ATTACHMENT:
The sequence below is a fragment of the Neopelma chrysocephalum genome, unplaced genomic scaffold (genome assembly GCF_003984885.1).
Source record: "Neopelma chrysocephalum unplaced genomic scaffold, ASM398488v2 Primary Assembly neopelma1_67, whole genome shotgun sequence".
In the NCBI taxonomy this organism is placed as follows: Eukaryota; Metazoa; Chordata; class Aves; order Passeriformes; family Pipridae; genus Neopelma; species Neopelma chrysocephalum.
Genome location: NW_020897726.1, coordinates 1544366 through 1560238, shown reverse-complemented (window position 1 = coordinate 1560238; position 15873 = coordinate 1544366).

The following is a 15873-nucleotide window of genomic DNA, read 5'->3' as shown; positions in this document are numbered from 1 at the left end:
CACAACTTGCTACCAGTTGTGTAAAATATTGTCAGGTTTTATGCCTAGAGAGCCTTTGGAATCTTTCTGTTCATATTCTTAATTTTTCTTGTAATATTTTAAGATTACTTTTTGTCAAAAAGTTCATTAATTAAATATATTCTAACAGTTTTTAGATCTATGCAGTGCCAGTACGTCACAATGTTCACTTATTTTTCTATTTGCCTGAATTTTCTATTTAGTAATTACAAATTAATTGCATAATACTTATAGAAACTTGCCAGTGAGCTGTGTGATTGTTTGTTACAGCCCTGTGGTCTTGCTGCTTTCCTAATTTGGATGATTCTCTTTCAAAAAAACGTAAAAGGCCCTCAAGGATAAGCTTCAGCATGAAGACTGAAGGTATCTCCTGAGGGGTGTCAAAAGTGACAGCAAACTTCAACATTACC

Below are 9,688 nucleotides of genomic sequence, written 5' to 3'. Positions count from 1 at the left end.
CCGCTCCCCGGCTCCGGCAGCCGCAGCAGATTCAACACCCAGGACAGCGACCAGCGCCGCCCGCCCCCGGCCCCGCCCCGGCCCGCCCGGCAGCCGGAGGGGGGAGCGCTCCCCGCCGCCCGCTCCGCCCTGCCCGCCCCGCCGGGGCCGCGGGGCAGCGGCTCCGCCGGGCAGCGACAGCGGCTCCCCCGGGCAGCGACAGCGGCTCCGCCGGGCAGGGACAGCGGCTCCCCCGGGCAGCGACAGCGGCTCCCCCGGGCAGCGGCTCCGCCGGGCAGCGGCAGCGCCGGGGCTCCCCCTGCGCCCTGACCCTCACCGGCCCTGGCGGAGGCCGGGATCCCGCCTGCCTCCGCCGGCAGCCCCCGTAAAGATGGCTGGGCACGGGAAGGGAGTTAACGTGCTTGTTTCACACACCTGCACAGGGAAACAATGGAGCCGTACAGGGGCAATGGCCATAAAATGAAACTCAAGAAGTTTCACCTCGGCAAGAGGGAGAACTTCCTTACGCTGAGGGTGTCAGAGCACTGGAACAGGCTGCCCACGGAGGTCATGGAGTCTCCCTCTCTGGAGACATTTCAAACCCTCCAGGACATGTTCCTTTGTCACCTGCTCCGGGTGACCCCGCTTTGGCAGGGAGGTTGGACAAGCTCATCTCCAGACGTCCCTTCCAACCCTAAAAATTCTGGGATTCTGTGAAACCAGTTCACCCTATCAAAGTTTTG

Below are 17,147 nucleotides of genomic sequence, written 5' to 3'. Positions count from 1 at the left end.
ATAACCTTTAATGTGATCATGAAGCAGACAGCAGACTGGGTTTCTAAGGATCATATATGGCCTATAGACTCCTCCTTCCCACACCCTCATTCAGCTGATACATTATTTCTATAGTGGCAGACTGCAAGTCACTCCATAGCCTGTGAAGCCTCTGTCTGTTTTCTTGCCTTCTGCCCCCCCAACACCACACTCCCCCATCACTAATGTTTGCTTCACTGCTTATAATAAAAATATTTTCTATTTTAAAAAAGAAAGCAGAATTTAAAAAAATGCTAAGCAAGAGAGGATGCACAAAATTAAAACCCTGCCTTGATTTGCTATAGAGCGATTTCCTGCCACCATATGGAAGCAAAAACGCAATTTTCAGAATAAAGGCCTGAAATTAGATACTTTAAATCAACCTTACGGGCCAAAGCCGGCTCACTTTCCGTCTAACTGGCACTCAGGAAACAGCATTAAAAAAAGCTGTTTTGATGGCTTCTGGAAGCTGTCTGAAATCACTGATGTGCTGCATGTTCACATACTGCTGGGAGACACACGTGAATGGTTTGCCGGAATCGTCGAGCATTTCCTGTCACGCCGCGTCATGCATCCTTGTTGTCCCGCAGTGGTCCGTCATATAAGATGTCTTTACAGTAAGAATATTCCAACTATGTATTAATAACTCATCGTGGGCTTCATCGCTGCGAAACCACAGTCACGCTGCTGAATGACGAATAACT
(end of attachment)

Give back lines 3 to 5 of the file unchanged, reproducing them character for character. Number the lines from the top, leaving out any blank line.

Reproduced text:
In the NCBI taxonomy this organism is placed as follows: Eukaryota; Metazoa; Chordata; class Aves; order Passeriformes; family Pipridae; genus Neopelma; species Neopelma chrysocephalum.
Genome location: NW_020897726.1, coordinates 1544366 through 1560238, shown reverse-complemented (window position 1 = coordinate 1560238; position 15873 = coordinate 1544366).

The following is a 15873-nucleotide window of genomic DNA, read 5'->3' as shown; positions in this document are numbered from 1 at the left end: